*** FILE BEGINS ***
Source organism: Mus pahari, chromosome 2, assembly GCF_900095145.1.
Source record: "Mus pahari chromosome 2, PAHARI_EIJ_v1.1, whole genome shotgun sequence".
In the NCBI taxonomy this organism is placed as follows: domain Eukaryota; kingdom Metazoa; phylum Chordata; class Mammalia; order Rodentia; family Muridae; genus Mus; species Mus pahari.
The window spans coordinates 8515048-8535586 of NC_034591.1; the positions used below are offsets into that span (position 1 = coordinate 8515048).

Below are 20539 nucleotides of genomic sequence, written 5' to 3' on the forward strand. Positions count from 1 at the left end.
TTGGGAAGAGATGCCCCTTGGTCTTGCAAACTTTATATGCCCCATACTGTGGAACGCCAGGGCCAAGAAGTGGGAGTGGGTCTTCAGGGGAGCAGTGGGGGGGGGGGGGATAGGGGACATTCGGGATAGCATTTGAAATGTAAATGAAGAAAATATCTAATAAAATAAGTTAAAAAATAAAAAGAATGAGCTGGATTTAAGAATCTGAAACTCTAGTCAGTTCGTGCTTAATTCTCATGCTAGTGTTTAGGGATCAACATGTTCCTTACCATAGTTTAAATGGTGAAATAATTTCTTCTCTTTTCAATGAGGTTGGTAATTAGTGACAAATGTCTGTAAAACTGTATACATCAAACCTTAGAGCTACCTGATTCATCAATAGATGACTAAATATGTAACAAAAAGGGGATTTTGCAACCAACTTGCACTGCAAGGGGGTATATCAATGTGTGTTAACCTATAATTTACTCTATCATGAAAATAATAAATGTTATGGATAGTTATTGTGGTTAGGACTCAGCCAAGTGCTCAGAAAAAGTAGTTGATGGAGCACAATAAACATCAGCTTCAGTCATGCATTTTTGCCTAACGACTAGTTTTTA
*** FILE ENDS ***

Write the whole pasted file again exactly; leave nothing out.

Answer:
Source organism: Mus pahari, chromosome 2, assembly GCF_900095145.1.
Source record: "Mus pahari chromosome 2, PAHARI_EIJ_v1.1, whole genome shotgun sequence".
In the NCBI taxonomy this organism is placed as follows: domain Eukaryota; kingdom Metazoa; phylum Chordata; class Mammalia; order Rodentia; family Muridae; genus Mus; species Mus pahari.
The window spans coordinates 8515048-8535586 of NC_034591.1; the positions used below are offsets into that span (position 1 = coordinate 8515048).

Below are 20539 nucleotides of genomic sequence, written 5' to 3' on the forward strand. Positions count from 1 at the left end.
TTGGGAAGAGATGCCCCTTGGTCTTGCAAACTTTATATGCCCCATACTGTGGAACGCCAGGGCCAAGAAGTGGGAGTGGGTCTTCAGGGGAGCAGTGGGGGGGGGGGGGATAGGGGACATTCGGGATAGCATTTGAAATGTAAATGAAGAAAATATCTAATAAAATAAGTTAAAAAATAAAAAGAATGAGCTGGATTTAAGAATCTGAAACTCTAGTCAGTTCGTGCTTAATTCTCATGCTAGTGTTTAGGGATCAACATGTTCCTTACCATAGTTTAAATGGTGAAATAATTTCTTCTCTTTTCAATGAGGTTGGTAATTAGTGACAAATGTCTGTAAAACTGTATACATCAAACCTTAGAGCTACCTGATTCATCAATAGATGACTAAATATGTAACAAAAAGGGGATTTTGCAACCAACTTGCACTGCAAGGGGGTATATCAATGTGTGTTAACCTATAATTTACTCTATCATGAAAATAATAAATGTTATGGATAGTTATTGTGGTTAGGACTCAGCCAAGTGCTCAGAAAAAGTAGTTGATGGAGCACAATAAACATCAGCTTCAGTCATGCATTTTTGCCTAACGACTAGTTTTTA